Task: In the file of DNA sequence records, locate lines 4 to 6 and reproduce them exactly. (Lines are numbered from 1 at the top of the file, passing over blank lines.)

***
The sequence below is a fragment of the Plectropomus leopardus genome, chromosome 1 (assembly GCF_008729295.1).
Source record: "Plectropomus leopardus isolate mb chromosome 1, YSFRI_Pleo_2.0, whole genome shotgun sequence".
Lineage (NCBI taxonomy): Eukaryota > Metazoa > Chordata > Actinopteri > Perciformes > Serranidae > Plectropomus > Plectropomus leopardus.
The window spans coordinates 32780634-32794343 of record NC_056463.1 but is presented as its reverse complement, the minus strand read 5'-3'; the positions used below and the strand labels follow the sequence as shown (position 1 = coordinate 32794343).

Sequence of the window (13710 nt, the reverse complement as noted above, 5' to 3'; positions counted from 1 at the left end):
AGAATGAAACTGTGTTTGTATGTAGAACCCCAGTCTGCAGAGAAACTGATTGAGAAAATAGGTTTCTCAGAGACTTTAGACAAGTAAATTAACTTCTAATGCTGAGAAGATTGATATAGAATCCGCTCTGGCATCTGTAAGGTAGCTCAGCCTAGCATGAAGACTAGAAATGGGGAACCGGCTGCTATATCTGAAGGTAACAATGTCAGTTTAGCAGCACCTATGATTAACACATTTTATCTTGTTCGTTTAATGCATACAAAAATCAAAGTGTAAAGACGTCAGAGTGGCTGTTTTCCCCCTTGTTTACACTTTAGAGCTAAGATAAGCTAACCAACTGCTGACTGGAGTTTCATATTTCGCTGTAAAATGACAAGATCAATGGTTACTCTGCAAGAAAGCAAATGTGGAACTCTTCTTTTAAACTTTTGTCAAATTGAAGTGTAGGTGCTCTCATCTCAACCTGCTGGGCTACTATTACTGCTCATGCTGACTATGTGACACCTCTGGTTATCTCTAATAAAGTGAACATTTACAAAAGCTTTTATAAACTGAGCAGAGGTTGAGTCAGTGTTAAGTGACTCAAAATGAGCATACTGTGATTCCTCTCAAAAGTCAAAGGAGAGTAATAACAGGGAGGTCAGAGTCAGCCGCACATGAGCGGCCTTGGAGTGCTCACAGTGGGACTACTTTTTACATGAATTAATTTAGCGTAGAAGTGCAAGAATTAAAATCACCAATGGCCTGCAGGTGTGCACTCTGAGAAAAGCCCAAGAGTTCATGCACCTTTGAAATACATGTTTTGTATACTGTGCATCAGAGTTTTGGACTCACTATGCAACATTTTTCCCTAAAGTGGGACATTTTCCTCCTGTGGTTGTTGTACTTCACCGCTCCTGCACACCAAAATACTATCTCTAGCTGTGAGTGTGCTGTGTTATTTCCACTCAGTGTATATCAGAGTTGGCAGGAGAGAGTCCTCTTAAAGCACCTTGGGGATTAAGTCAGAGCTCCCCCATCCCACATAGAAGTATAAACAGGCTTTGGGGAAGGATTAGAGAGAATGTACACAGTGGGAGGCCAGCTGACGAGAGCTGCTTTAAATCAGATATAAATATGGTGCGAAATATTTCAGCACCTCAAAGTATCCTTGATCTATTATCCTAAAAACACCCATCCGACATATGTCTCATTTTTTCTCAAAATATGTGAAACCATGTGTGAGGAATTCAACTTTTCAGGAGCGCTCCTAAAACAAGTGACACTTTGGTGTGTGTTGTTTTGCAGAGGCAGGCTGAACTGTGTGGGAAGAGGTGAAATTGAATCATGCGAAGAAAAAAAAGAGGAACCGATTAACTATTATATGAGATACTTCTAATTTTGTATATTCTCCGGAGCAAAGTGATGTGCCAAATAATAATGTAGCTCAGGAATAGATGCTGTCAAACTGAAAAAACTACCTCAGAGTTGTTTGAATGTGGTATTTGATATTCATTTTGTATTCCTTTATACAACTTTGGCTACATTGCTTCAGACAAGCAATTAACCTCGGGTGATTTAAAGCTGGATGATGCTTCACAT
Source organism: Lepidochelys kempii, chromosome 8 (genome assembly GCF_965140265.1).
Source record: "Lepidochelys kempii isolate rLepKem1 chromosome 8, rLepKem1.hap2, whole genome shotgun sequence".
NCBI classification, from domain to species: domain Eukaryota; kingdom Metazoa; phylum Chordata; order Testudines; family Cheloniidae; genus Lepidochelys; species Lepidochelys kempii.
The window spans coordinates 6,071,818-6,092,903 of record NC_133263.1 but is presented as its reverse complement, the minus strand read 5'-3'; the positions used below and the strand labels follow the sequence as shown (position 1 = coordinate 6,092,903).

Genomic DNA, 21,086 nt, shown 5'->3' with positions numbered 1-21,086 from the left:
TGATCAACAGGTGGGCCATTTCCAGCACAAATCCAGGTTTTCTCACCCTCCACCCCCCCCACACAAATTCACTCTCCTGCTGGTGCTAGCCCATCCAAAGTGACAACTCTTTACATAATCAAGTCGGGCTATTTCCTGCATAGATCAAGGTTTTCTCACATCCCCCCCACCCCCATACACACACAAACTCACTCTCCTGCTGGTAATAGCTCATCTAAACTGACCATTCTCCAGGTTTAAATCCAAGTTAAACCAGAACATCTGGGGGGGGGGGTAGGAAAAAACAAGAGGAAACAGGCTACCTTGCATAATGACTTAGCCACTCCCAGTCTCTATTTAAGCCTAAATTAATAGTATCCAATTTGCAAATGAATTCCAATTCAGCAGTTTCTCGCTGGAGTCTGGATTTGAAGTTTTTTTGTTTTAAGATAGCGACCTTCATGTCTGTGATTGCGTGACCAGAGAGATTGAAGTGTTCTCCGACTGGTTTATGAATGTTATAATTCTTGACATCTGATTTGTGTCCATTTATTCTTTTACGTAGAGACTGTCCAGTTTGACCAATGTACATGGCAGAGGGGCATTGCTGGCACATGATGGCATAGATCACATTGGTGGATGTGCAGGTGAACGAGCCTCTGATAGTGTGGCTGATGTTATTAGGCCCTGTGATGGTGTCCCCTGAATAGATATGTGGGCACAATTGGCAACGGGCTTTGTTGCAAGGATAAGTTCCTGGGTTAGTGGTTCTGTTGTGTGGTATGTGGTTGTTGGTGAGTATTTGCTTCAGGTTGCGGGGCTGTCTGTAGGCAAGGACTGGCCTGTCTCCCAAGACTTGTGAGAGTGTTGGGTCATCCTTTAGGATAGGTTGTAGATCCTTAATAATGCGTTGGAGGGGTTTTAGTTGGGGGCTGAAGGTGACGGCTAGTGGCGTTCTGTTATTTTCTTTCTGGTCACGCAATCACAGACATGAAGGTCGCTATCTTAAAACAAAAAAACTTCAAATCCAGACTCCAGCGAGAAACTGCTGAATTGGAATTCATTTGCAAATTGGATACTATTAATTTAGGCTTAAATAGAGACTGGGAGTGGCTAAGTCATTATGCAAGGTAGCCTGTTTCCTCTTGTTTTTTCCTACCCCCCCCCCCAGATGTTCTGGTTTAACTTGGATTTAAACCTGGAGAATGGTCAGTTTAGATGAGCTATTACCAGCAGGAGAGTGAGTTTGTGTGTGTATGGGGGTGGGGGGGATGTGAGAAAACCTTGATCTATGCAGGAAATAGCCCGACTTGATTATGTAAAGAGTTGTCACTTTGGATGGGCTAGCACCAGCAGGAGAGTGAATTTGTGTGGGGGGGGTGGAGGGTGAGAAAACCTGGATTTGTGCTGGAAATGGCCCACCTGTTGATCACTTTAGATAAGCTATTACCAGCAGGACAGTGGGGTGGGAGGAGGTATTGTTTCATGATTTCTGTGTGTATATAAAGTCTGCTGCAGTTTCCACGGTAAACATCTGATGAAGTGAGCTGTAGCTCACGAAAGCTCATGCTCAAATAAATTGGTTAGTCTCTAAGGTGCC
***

The window spans coordinates 32780634-32794343 of record NC_056463.1 but is presented as its reverse complement, the minus strand read 5'-3'; the positions used below and the strand labels follow the sequence as shown (position 1 = coordinate 32794343).

Sequence of the window (13710 nt, the reverse complement as noted above, 5' to 3'; positions counted from 1 at the left end):
AGAATGAAACTGTGTTTGTATGTAGAACCCCAGTCTGCAGAGAAACTGATTGAGAAAATAGGTTTCTCAGAGACTTTAGACAAGTAAATTAACTTCTAATGCTGAGAAGATTGATATAGAATCCGCTCTGGCATCTGTAAGGTAGCTCAGCCTAGCATGAAGACTAGAAATGGGGAACCGGCTGCTATATCTGAAGGTAACAATGTCAGTTTAGCAGCACCTATGATTAACACATTTTATCTTGTTCGTTTAATGCATACAAAAATCAAAGTGTAAAGACGTCAGAGTGGCTGTTTTCCCCCTTGTTTACACTTTAGAGCTAAGATAAGCTAACCAACTGCTGACTGGAGTTTCATATTTCGCTGTAAAATGACAAGATCAATGGTTACTCTGCAAGAAAGCAAATGTGGAACTCTTCTTTTAAACTTTTGTCAAATTGAAGTGTAGGTGCTCTCATCTCAACCTGCTGGGCTACTATTACTGCTCATGCTGACTATGTGACACCTCTGGTTATCTCTAATAAAGTGAACATTTACAAAAGCTTTTATAAACTGAGCAGAGGTTGAGTCAGTGTTAAGTGACTCAAAATGAGCATACTGTGATTCCTCTCAAAAGTCAAAGGAGAGTAATAACAGGGAGGTCAGAGTCAGCCGCACATGAGCGGCCTTGGAGTGCTCACAGTGGGACTACTTTTTACATGAATTAATTTAGCGTAGAAGTGCAAGAATTAAAATCACCAATGGCCTGCAGGTGTGCACTCTGAGAAAAGCCCAAGAGTTCATGCACCTTTGAAATACATGTTTTGTATACTGTGCATCAGAGTTTTGGACTCACTATGCAACATTTTTCCCTAAAGTGGGACATTTTCCTCCTGTGGTTGTTGTACTTCACCGCTCCTGCACACCAAAATACTATCTCTAGCTGTGAGTGTGCTGTGTTATTTCCACTCAGTGTATATCAGAGTTGGCAGGAGAGAGTCCTCTTAAAGCACCTTGGGGATTAAGTCAGAGCTCCCCCATCCCACATAGAAGTATAAACAGGCTTTGGGGAAGGATTAGAGAGAATGTACACAGTGGGAGGCCAGCTGACGAGAGCTGCTTTAAATCAGATATAAATATGGTGCGAAATATTTCAGCACCTCAAAGTATCCTTGATCTATTATCCTAAAAACACCCATCCGACATATGTCTCATTTTTTCTCAAAATATGTGAAACCATGTGTGAGGAATTCAACTTTTCAGGAGCGCTCCTAAAACAAGTGACACTTTGGTGTGTGTTGTTTTGCAGAGGCAGGCTGAACTGTGTGGGAAGAGGTGAAATTGAATCATGCGAAGAAAAAAAAGAGGAACCGATTAACTATTATATGAGATACTTCTAATTTTGTATATTCTCCGGAGCAAAGTGATGTGCCAAATAATAATGTAGCTCAGGAATAGATGCTGTCAAACTGAAAAAACTACCTCAGAGTTGTTTGAATGTGGTATTTGATATTCATTTTGTATTCCTTTATACAACTTTGGCTACATTGCTTCAGACAAGCAATTAACCTCGGGTGATTTAAAGCTGGATGATGCTTCACAT